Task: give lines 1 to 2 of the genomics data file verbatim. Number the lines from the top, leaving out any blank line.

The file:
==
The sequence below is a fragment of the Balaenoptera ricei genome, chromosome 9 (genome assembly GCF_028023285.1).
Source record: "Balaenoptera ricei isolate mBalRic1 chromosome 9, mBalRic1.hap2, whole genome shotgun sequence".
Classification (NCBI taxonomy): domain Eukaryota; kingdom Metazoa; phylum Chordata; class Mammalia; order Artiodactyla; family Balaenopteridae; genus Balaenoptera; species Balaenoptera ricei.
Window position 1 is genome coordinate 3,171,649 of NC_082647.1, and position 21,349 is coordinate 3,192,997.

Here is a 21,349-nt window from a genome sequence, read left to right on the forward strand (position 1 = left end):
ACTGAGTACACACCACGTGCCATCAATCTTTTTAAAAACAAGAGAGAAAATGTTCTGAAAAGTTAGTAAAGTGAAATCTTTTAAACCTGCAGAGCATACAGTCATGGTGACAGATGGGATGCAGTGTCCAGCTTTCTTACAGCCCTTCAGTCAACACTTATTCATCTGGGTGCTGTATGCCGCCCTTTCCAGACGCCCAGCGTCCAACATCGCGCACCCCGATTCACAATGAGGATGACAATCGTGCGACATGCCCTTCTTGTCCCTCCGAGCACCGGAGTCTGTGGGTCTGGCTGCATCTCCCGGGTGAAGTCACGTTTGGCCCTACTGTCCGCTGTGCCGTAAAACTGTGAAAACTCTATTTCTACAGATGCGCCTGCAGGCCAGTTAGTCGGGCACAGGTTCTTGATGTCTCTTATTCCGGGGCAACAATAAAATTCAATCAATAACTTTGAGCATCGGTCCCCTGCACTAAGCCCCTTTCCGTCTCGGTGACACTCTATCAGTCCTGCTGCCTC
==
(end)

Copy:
The sequence below is a fragment of the Balaenoptera ricei genome, chromosome 9 (genome assembly GCF_028023285.1).
Source record: "Balaenoptera ricei isolate mBalRic1 chromosome 9, mBalRic1.hap2, whole genome shotgun sequence".